Critical Thinking in Higher Education STEM: A Qualitative Faculty Perspective

Date of Award


Document Type


Degree Name

Doctor of Professional Studies in Instructional Design Leadership (DPS)

Committee Chair

Lewis Chongwony

Committee Member

Joel Gardner

Committee Member

Yi Yang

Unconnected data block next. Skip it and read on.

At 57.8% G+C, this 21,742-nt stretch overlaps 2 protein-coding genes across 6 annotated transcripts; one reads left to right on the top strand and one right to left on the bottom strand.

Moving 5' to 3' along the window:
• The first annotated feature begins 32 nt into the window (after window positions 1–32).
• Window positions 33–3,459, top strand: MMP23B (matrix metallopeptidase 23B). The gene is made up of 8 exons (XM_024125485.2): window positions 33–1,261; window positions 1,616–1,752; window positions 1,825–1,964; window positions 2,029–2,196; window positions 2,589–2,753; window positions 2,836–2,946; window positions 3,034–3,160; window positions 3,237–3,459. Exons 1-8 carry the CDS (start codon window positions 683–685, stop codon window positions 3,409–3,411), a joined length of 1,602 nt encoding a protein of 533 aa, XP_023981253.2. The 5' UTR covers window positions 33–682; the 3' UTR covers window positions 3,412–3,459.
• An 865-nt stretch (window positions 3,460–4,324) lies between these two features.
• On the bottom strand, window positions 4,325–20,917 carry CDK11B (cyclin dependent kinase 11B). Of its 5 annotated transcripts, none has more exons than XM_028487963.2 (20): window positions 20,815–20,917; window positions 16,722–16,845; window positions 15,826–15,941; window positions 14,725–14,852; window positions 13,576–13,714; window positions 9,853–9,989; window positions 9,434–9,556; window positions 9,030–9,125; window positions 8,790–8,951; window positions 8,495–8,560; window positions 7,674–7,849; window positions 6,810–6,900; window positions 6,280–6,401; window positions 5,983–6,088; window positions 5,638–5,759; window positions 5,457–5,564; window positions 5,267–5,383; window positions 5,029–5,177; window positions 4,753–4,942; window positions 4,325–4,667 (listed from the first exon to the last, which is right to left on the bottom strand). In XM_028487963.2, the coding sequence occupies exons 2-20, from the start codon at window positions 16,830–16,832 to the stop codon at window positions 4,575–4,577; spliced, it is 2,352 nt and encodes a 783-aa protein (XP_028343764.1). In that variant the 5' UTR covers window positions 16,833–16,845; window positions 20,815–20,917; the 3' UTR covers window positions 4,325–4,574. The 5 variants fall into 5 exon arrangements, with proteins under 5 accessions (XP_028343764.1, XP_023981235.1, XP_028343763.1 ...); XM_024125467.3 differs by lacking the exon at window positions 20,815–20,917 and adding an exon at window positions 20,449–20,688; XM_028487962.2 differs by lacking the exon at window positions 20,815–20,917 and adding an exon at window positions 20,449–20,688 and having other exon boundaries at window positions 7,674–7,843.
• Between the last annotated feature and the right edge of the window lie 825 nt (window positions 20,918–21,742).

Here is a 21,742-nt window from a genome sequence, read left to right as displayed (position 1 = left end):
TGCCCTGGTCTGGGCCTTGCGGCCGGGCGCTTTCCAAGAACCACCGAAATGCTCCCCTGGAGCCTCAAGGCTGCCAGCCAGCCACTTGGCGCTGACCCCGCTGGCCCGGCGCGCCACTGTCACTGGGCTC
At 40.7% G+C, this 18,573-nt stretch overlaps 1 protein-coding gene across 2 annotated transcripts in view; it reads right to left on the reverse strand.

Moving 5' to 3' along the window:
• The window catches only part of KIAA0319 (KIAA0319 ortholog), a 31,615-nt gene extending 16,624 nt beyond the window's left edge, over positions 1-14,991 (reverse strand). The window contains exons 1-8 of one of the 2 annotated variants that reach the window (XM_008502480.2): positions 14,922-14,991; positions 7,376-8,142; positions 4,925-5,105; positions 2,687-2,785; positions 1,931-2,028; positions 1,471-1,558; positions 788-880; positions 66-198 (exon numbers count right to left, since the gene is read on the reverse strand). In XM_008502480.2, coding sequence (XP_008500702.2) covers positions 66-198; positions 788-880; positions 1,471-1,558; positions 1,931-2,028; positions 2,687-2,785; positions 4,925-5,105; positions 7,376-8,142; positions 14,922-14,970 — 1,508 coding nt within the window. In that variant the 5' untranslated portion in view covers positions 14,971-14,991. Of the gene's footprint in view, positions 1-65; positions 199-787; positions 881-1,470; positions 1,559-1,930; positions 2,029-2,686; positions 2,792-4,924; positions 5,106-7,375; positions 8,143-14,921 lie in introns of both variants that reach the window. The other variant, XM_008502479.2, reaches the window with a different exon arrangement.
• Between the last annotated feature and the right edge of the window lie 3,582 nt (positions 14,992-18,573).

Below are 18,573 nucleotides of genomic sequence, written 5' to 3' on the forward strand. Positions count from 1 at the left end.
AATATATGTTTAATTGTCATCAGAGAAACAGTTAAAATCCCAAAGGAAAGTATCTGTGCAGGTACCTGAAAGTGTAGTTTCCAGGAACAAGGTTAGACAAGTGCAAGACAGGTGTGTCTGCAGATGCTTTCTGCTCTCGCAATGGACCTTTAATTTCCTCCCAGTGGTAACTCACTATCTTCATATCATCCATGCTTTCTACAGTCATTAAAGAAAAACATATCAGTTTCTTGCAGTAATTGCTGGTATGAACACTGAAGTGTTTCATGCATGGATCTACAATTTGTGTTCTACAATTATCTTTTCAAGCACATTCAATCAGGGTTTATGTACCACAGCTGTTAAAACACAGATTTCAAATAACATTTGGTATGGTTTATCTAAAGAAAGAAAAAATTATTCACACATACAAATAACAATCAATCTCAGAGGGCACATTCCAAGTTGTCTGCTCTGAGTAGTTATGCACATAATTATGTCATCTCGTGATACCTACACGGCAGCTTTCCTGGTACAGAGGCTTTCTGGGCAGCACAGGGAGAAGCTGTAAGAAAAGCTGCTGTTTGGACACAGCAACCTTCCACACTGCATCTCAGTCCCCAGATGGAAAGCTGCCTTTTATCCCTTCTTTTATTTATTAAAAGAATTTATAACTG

There is evidence on the agreement of educators, scholars, and employers concerning the importance of teaching critical thinking skills to undergraduate students (Brookfield, 2015; Gose, 2009; Lennon, 2014; Tsui, 2002). Asking Critical Thinking faculty and STEM faculty about their definition of critical thinking and their use of critical thinking tools may help shed light on newer and better ways to improve STEM education by incorporating more opportunities for developing and honing critical thinking in instructional design for these courses. The practical application of critical thinking pedagogy to STEM courses is warranted, hence the need for faculty development in this area. Other research has identified a paradox where science faculty are required to hold a terminal degree but are not required to have formal training in pedagogy to teach (Lynd-Balta, Erklenz-Watts, Freeman, & Westbay, 2006). One way to ensure the suggested faculty development courses are appropriate is to query faculty directly on this topic.This research used a qualitative research methodology. A critical thinking faculty focus group and STEM faculty interviews were conducted. Faculty participants in the focus group and interviews provided all of the data for this research as these faculty members are the closest to the situation. The data collected was recorded, transcribed, coded, and developed into emergent themes.The research took place at a University in Columbus, OH. The University is a private four-year or more university. Ninety-three percent of the faculty at the University are part-time not tenure track and the faculty to student ratio is thirteen students to one faculty member. The timeframe within which this research was completed spans across one trimester at that university. A total of six questions were asked of focus group members and personal interviewees.The research indicates that a simple and shared definition of critical thinking is needed. There was no clear definition of critical thinking to be found among STEM faculty or Critical Thinking faculty. This leads to a problem, as no clear definition led to no clear understanding of the concept. If there is no clear understanding of the concept, then consistency of curriculum can be questioned. STEM faculty looked to promoting critical thinking through discipline-specific methods while Critical Thinking faculty considered the promotion of critical thinking in a worldly view. This identified a separation that could be troublesome between general education courses and discipline-specific courses. A multidisciplinary approach to critical thinking would be more beneficial to both students and the University, as this would help with consistency of curriculum.Along with promoting critical thinking earlier in student programs, faculty development was considered a way to more effectively promote critical thinking by helping align faculty with tools and methods to incorporate more critical thinking in their courses. While STEM faculty are more than likely well trained in their specific disciplines, they could be lacking in educational pedagogy and critical thinking tools. Further research suggestions include gathering information for the creation of faculty development courses themselves for alignment purposes. Also, research could be completed after the courses are taken to look at the effectiveness of those courses and any resulting changes.